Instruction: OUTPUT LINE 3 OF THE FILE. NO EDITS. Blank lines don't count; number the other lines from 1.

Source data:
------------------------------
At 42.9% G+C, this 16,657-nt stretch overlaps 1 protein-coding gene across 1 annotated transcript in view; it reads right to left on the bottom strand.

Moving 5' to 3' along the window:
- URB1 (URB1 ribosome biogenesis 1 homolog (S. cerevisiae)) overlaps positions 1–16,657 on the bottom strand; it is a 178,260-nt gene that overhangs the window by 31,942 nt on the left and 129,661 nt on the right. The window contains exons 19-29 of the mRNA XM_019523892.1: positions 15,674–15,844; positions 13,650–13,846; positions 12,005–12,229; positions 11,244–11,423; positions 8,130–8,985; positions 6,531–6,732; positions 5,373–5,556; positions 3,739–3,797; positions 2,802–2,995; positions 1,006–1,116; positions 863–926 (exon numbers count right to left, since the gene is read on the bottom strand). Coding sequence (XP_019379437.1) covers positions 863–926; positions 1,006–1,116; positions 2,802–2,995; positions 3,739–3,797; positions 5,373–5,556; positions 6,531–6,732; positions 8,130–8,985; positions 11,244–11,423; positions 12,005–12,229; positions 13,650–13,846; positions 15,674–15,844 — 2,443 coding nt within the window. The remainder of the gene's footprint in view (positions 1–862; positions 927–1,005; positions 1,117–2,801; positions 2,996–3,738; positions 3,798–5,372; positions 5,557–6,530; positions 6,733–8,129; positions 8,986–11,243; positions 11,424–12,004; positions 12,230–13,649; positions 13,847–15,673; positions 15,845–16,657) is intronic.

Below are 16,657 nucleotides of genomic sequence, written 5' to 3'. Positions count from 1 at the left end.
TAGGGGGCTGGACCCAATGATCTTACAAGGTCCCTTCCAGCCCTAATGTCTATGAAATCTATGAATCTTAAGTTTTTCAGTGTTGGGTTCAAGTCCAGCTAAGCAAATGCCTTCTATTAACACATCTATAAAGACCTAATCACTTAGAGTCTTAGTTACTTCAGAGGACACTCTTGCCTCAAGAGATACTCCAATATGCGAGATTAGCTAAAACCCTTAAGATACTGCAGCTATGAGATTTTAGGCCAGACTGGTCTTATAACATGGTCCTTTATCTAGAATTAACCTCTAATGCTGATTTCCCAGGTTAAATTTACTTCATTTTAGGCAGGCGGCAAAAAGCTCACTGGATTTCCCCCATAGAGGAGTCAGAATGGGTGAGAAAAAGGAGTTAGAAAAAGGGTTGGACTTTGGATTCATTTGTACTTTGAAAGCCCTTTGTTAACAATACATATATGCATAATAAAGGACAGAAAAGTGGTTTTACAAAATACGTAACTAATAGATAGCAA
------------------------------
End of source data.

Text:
- URB1 (URB1 ribosome biogenesis 1 homolog (S. cerevisiae)) overlaps positions 1–16,657 on the bottom strand; it is a 178,260-nt gene that overhangs the window by 31,942 nt on the left and 129,661 nt on the right. The window contains exons 19-29 of the mRNA XM_019523892.1: positions 15,674–15,844; positions 13,650–13,846; positions 12,005–12,229; positions 11,244–11,423; positions 8,130–8,985; positions 6,531–6,732; positions 5,373–5,556; positions 3,739–3,797; positions 2,802–2,995; positions 1,006–1,116; positions 863–926 (exon numbers count right to left, since the gene is read on the bottom strand). Coding sequence (XP_019379437.1) covers positions 863–926; positions 1,006–1,116; positions 2,802–2,995; positions 3,739–3,797; positions 5,373–5,556; positions 6,531–6,732; positions 8,130–8,985; positions 11,244–11,423; positions 12,005–12,229; positions 13,650–13,846; positions 15,674–15,844 — 2,443 coding nt within the window. The remainder of the gene's footprint in view (positions 1–862; positions 927–1,005; positions 1,117–2,801; positions 2,996–3,738; positions 3,798–5,372; positions 5,557–6,530; positions 6,733–8,129; positions 8,986–11,243; positions 11,424–12,004; positions 12,230–13,649; positions 13,847–15,673; positions 15,845–16,657) is intronic.